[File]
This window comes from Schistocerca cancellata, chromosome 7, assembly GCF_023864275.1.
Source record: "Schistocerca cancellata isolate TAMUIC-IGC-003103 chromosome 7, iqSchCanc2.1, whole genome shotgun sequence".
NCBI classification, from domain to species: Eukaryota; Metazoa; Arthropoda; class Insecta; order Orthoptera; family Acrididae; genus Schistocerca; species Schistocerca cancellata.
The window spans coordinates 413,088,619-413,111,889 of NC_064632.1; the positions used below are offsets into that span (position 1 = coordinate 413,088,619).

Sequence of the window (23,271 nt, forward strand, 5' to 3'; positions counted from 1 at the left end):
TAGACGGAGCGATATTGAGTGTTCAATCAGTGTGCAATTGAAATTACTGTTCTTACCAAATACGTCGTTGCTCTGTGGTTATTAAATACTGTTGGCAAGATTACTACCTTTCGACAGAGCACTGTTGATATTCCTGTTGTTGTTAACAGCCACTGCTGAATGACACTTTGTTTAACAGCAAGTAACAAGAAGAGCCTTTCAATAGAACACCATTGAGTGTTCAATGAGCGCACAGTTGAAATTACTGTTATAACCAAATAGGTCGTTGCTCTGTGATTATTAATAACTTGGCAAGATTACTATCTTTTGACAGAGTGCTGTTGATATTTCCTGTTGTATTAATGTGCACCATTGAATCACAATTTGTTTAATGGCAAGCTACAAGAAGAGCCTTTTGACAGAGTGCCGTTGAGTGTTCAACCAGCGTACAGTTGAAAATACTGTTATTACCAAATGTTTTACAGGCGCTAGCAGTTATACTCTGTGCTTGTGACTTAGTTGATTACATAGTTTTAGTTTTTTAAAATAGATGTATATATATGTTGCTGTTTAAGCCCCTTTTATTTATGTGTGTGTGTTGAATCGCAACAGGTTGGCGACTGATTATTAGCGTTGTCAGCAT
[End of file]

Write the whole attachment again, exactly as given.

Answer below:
This window comes from Schistocerca cancellata, chromosome 7, assembly GCF_023864275.1.
Source record: "Schistocerca cancellata isolate TAMUIC-IGC-003103 chromosome 7, iqSchCanc2.1, whole genome shotgun sequence".
NCBI classification, from domain to species: Eukaryota; Metazoa; Arthropoda; class Insecta; order Orthoptera; family Acrididae; genus Schistocerca; species Schistocerca cancellata.
The window spans coordinates 413,088,619-413,111,889 of NC_064632.1; the positions used below are offsets into that span (position 1 = coordinate 413,088,619).

Sequence of the window (23,271 nt, forward strand, 5' to 3'; positions counted from 1 at the left end):
TAGACGGAGCGATATTGAGTGTTCAATCAGTGTGCAATTGAAATTACTGTTCTTACCAAATACGTCGTTGCTCTGTGGTTATTAAATACTGTTGGCAAGATTACTACCTTTCGACAGAGCACTGTTGATATTCCTGTTGTTGTTAACAGCCACTGCTGAATGACACTTTGTTTAACAGCAAGTAACAAGAAGAGCCTTTCAATAGAACACCATTGAGTGTTCAATGAGCGCACAGTTGAAATTACTGTTATAACCAAATAGGTCGTTGCTCTGTGATTATTAATAACTTGGCAAGATTACTATCTTTTGACAGAGTGCTGTTGATATTTCCTGTTGTATTAATGTGCACCATTGAATCACAATTTGTTTAATGGCAAGCTACAAGAAGAGCCTTTTGACAGAGTGCCGTTGAGTGTTCAACCAGCGTACAGTTGAAAATACTGTTATTACCAAATGTTTTACAGGCGCTAGCAGTTATACTCTGTGCTTGTGACTTAGTTGATTACATAGTTTTAGTTTTTTAAAATAGATGTATATATATGTTGCTGTTTAAGCCCCTTTTATTTATGTGTGTGTGTTGAATCGCAACAGGTTGGCGACTGATTATTAGCGTTGTCAGCAT